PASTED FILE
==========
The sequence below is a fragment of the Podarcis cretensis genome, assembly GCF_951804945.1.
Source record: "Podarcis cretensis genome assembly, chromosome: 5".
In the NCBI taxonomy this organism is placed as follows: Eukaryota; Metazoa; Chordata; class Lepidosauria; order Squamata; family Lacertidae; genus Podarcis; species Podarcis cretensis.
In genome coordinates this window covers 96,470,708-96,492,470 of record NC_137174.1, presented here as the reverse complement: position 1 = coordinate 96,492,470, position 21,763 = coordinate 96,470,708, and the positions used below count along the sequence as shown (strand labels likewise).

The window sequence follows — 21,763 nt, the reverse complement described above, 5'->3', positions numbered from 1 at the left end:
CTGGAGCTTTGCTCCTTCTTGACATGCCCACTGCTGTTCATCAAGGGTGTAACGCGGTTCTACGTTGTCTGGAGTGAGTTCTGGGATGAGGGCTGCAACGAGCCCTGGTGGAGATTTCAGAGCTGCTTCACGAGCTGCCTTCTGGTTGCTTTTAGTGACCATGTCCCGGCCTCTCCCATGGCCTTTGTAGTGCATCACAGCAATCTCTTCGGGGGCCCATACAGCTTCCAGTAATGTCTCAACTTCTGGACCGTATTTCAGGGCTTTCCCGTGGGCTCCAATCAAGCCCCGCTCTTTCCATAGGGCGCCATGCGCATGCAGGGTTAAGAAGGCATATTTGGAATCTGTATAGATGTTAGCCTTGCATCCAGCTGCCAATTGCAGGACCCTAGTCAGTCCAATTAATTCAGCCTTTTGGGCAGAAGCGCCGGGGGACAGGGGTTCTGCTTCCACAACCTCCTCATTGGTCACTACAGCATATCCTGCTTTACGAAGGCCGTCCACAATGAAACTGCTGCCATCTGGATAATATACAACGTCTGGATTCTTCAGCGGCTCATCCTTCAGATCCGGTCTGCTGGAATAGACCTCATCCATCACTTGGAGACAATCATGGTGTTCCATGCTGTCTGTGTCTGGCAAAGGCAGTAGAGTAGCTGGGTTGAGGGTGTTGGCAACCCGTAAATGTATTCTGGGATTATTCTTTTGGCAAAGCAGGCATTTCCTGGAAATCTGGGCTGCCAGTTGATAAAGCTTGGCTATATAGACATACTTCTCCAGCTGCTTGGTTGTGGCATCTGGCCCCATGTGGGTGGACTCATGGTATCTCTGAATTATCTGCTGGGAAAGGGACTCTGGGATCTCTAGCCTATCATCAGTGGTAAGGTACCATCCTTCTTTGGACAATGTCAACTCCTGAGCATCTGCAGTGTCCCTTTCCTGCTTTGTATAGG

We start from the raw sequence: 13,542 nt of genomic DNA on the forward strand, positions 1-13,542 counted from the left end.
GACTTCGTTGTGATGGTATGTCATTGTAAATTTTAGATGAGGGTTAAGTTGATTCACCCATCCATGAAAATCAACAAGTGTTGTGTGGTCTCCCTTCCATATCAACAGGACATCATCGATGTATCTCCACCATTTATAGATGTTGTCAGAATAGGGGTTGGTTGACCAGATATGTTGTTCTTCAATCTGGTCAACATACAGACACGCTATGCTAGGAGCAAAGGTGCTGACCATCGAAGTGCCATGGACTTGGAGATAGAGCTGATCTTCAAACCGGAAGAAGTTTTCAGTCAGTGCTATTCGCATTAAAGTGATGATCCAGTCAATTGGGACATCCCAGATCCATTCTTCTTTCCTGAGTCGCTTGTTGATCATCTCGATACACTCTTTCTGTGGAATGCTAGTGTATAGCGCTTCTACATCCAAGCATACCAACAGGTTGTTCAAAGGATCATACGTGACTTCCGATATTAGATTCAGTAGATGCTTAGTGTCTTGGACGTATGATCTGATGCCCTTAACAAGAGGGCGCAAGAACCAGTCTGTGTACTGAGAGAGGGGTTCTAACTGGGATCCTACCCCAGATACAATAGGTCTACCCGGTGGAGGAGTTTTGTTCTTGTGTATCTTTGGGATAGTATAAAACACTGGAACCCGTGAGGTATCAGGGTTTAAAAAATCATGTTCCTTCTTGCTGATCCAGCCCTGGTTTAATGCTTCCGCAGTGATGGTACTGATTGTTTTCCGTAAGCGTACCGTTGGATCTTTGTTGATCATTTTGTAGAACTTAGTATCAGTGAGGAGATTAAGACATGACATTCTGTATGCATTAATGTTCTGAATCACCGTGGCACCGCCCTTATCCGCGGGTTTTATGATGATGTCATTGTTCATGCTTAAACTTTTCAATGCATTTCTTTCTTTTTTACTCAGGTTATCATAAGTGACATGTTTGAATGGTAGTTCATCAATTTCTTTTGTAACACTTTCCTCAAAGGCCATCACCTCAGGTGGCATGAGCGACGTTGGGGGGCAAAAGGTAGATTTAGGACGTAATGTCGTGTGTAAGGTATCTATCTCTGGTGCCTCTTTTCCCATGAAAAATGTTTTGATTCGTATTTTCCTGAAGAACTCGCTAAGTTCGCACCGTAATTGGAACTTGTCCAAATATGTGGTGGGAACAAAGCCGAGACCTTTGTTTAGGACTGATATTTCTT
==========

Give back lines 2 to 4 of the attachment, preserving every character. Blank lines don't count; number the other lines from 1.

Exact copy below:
Source record: "Podarcis cretensis genome assembly, chromosome: 5".
In the NCBI taxonomy this organism is placed as follows: Eukaryota; Metazoa; Chordata; class Lepidosauria; order Squamata; family Lacertidae; genus Podarcis; species Podarcis cretensis.
In genome coordinates this window covers 96,470,708-96,492,470 of record NC_137174.1, presented here as the reverse complement: position 1 = coordinate 96,492,470, position 21,763 = coordinate 96,470,708, and the positions used below count along the sequence as shown (strand labels likewise).